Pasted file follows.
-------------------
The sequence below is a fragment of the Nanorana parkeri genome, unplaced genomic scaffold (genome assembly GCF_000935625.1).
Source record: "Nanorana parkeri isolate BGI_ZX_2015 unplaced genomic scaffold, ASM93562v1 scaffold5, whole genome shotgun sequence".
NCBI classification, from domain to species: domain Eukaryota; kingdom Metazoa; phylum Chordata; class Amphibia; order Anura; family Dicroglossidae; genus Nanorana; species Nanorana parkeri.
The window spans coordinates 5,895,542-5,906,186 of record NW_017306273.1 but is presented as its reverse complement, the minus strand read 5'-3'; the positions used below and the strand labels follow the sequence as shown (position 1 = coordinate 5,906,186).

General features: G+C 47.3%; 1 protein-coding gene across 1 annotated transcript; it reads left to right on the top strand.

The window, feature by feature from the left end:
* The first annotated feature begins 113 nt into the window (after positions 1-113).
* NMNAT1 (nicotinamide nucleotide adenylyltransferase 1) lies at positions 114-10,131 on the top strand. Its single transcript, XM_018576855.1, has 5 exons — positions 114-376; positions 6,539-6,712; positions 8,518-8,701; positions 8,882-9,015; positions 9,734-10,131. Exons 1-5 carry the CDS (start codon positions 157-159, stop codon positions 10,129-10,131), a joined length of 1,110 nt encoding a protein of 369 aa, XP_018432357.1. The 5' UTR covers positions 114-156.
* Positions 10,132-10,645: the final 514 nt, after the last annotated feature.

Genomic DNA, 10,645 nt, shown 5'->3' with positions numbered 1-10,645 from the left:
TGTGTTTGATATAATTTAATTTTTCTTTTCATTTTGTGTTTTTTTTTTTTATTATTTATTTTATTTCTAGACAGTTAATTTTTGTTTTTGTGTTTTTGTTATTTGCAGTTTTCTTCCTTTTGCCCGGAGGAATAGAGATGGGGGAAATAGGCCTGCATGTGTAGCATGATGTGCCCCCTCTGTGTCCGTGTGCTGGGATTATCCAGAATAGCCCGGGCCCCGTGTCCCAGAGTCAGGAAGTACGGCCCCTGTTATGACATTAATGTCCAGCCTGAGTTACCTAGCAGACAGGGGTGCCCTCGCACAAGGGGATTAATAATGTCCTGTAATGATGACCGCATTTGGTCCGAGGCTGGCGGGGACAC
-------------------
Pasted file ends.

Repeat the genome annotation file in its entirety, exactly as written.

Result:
The sequence below is a fragment of the Nanorana parkeri genome, unplaced genomic scaffold (genome assembly GCF_000935625.1).
Source record: "Nanorana parkeri isolate BGI_ZX_2015 unplaced genomic scaffold, ASM93562v1 scaffold5, whole genome shotgun sequence".
NCBI classification, from domain to species: domain Eukaryota; kingdom Metazoa; phylum Chordata; class Amphibia; order Anura; family Dicroglossidae; genus Nanorana; species Nanorana parkeri.
The window spans coordinates 5,895,542-5,906,186 of record NW_017306273.1 but is presented as its reverse complement, the minus strand read 5'-3'; the positions used below and the strand labels follow the sequence as shown (position 1 = coordinate 5,906,186).

General features: G+C 47.3%; 1 protein-coding gene across 1 annotated transcript; it reads left to right on the top strand.

The window, feature by feature from the left end:
* The first annotated feature begins 113 nt into the window (after positions 1-113).
* NMNAT1 (nicotinamide nucleotide adenylyltransferase 1) lies at positions 114-10,131 on the top strand. Its single transcript, XM_018576855.1, has 5 exons — positions 114-376; positions 6,539-6,712; positions 8,518-8,701; positions 8,882-9,015; positions 9,734-10,131. Exons 1-5 carry the CDS (start codon positions 157-159, stop codon positions 10,129-10,131), a joined length of 1,110 nt encoding a protein of 369 aa, XP_018432357.1. The 5' UTR covers positions 114-156.
* Positions 10,132-10,645: the final 514 nt, after the last annotated feature.

Genomic DNA, 10,645 nt, shown 5'->3' with positions numbered 1-10,645 from the left:
TGTGTTTGATATAATTTAATTTTTCTTTTCATTTTGTGTTTTTTTTTTTTATTATTTATTTTATTTCTAGACAGTTAATTTTTGTTTTTGTGTTTTTGTTATTTGCAGTTTTCTTCCTTTTGCCCGGAGGAATAGAGATGGGGGAAATAGGCCTGCATGTGTAGCATGATGTGCCCCCTCTGTGTCCGTGTGCTGGGATTATCCAGAATAGCCCGGGCCCCGTGTCCCAGAGTCAGGAAGTACGGCCCCTGTTATGACATTAATGTCCAGCCTGAGTTACCTAGCAGACAGGGGTGCCCTCGCACAAGGGGATTAATAATGTCCTGTAATGATGACCGCATTTGGTCCGAGGCTGGCGGGGACAC